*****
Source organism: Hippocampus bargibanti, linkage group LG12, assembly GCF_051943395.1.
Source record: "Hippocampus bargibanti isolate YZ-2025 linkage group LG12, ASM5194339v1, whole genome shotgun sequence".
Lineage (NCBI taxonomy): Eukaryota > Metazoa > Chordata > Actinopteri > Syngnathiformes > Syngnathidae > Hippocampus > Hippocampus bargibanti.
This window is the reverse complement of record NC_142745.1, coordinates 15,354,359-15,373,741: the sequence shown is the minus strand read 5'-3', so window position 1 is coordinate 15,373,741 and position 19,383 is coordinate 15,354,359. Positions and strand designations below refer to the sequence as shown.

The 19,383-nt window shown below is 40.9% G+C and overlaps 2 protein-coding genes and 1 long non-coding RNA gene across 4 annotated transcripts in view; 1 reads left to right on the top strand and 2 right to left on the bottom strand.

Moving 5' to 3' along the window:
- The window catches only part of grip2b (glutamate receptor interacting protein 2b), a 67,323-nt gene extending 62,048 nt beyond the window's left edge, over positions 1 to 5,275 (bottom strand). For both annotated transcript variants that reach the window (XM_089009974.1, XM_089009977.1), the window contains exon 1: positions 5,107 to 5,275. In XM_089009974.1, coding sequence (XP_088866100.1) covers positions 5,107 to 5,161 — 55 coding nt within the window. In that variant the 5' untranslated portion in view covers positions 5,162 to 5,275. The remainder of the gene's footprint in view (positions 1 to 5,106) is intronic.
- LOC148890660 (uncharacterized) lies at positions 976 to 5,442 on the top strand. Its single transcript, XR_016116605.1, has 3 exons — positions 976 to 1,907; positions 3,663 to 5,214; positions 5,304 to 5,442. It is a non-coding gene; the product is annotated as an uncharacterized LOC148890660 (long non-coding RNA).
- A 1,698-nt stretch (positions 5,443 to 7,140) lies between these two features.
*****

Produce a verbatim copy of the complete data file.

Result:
Source organism: Hippocampus bargibanti, linkage group LG12, assembly GCF_051943395.1.
Source record: "Hippocampus bargibanti isolate YZ-2025 linkage group LG12, ASM5194339v1, whole genome shotgun sequence".
Lineage (NCBI taxonomy): Eukaryota > Metazoa > Chordata > Actinopteri > Syngnathiformes > Syngnathidae > Hippocampus > Hippocampus bargibanti.
This window is the reverse complement of record NC_142745.1, coordinates 15,354,359-15,373,741: the sequence shown is the minus strand read 5'-3', so window position 1 is coordinate 15,373,741 and position 19,383 is coordinate 15,354,359. Positions and strand designations below refer to the sequence as shown.

The 19,383-nt window shown below is 40.9% G+C and overlaps 2 protein-coding genes and 1 long non-coding RNA gene across 4 annotated transcripts in view; 1 reads left to right on the top strand and 2 right to left on the bottom strand.

Moving 5' to 3' along the window:
- The window catches only part of grip2b (glutamate receptor interacting protein 2b), a 67,323-nt gene extending 62,048 nt beyond the window's left edge, over positions 1 to 5,275 (bottom strand). For both annotated transcript variants that reach the window (XM_089009974.1, XM_089009977.1), the window contains exon 1: positions 5,107 to 5,275. In XM_089009974.1, coding sequence (XP_088866100.1) covers positions 5,107 to 5,161 — 55 coding nt within the window. In that variant the 5' untranslated portion in view covers positions 5,162 to 5,275. The remainder of the gene's footprint in view (positions 1 to 5,106) is intronic.
- LOC148890660 (uncharacterized) lies at positions 976 to 5,442 on the top strand. Its single transcript, XR_016116605.1, has 3 exons — positions 976 to 1,907; positions 3,663 to 5,214; positions 5,304 to 5,442. It is a non-coding gene; the product is annotated as an uncharacterized LOC148890660 (long non-coding RNA).
- A 1,698-nt stretch (positions 5,443 to 7,140) lies between these two features.